One more quick post about birds before returning to my talk about endemic plants. While our group of botanists and ornithologists were visiting our Dracula Reserve, we saw and heard the Plate-billed Mountain-Toucan (Andigena laminirostris, subject of my last post) but we also often heard the remarkable Toucan-Barbet (Semnornis ramphastinus). Curiously, these two birds have a remarkably similar and rather bizarre color pattern. Both have black crowns, blue throats, ochre backs, light yellow rump patches, red lower underparts (though the red is more extensive in the barbet), and bright warm yellow flank patches under the wings. I think this is unlikely to be an accident, and may be a case of mimicry on the part of the barbet. Perhaps the mountain-toucan, which eats nestlings and has a nasty beak, is feared by other birds? And so maybe other birds shy away from the barbet too, reducing competition for fruit when a barbet arrives in a tree? Speculation, I know, but what the heck–this is a blog, not a textbook.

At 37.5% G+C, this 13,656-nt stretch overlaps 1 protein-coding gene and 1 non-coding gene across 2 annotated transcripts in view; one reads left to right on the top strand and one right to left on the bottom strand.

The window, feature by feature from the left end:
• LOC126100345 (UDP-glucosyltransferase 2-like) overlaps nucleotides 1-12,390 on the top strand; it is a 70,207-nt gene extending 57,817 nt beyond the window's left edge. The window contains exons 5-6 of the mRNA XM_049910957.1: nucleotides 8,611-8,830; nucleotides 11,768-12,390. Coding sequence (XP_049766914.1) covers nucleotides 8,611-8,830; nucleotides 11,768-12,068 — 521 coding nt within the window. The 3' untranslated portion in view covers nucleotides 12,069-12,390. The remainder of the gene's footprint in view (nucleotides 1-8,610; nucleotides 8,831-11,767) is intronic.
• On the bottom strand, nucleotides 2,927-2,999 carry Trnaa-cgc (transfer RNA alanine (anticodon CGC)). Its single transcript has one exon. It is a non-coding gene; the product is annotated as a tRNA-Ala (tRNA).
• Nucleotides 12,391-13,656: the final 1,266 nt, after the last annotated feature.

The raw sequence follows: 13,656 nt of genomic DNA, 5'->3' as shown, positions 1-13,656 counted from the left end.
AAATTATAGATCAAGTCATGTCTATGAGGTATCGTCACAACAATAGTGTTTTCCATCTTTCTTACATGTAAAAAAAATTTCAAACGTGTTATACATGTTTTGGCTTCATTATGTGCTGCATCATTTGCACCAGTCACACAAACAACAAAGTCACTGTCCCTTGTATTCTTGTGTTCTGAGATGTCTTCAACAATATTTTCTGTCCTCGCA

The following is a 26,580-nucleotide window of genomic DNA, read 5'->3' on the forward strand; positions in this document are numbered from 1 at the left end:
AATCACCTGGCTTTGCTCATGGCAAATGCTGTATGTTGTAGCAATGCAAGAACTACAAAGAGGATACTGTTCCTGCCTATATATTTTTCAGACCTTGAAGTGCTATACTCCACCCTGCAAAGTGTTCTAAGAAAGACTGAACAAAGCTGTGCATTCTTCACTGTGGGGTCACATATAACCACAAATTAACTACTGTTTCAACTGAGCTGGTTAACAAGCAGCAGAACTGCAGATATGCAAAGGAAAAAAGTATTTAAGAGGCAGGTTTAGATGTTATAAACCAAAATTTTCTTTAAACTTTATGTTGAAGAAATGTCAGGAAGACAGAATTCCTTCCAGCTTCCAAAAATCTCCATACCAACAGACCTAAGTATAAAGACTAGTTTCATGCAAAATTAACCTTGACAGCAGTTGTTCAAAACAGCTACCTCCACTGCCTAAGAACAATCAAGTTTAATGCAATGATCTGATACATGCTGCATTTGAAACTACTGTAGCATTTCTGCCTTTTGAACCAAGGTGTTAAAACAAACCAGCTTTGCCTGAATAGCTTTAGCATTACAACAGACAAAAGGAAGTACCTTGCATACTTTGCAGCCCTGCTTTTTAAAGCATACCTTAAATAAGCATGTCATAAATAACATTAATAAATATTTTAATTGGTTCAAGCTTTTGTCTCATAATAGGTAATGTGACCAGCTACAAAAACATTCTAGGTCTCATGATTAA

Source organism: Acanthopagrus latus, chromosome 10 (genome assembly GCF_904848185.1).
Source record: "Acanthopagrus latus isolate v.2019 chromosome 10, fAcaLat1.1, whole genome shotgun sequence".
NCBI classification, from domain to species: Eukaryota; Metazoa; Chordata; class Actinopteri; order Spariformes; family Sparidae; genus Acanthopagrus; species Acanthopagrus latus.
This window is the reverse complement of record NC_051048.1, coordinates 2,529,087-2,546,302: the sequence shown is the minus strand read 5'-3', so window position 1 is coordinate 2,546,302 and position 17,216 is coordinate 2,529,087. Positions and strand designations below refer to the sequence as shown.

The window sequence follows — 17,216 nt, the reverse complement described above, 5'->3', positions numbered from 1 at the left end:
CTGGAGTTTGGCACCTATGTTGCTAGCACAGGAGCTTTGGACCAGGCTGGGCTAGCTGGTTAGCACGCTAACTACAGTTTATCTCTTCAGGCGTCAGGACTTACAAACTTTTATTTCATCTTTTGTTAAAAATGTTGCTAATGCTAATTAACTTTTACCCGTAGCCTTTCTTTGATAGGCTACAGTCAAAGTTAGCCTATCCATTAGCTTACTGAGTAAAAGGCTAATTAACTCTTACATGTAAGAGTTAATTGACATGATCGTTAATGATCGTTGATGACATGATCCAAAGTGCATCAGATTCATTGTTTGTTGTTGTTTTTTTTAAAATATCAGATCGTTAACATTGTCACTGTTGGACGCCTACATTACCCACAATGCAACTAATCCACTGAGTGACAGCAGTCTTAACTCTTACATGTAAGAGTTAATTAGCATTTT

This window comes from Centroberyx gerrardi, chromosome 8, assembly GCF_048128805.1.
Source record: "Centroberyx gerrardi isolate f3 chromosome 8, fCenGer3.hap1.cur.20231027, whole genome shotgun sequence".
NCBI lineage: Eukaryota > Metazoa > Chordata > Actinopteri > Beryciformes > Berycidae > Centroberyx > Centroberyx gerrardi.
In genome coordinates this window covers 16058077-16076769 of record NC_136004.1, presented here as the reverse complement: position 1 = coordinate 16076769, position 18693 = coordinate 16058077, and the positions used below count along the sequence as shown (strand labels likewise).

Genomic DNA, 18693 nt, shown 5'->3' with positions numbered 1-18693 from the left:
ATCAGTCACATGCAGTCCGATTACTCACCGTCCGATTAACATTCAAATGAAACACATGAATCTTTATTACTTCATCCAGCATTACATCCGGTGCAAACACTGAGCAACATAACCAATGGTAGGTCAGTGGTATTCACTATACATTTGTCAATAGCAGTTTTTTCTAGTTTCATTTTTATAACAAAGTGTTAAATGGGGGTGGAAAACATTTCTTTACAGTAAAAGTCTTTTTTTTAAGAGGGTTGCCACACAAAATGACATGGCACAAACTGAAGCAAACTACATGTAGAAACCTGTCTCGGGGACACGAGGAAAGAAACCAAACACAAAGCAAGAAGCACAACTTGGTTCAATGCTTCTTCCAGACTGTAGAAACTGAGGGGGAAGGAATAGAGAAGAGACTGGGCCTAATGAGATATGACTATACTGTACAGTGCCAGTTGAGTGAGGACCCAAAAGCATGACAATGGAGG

Maybe this resemblance may also help the barbet win fights over nest cavities, if they rob cavities from other birds.
I should note that the Toucan-Barbet and the mountain-toucan belong to different families, though the families are sister groups. Most other members of both families don’t look like this, so the similarity of these two species is probably not due to inheritance from a common ancestor.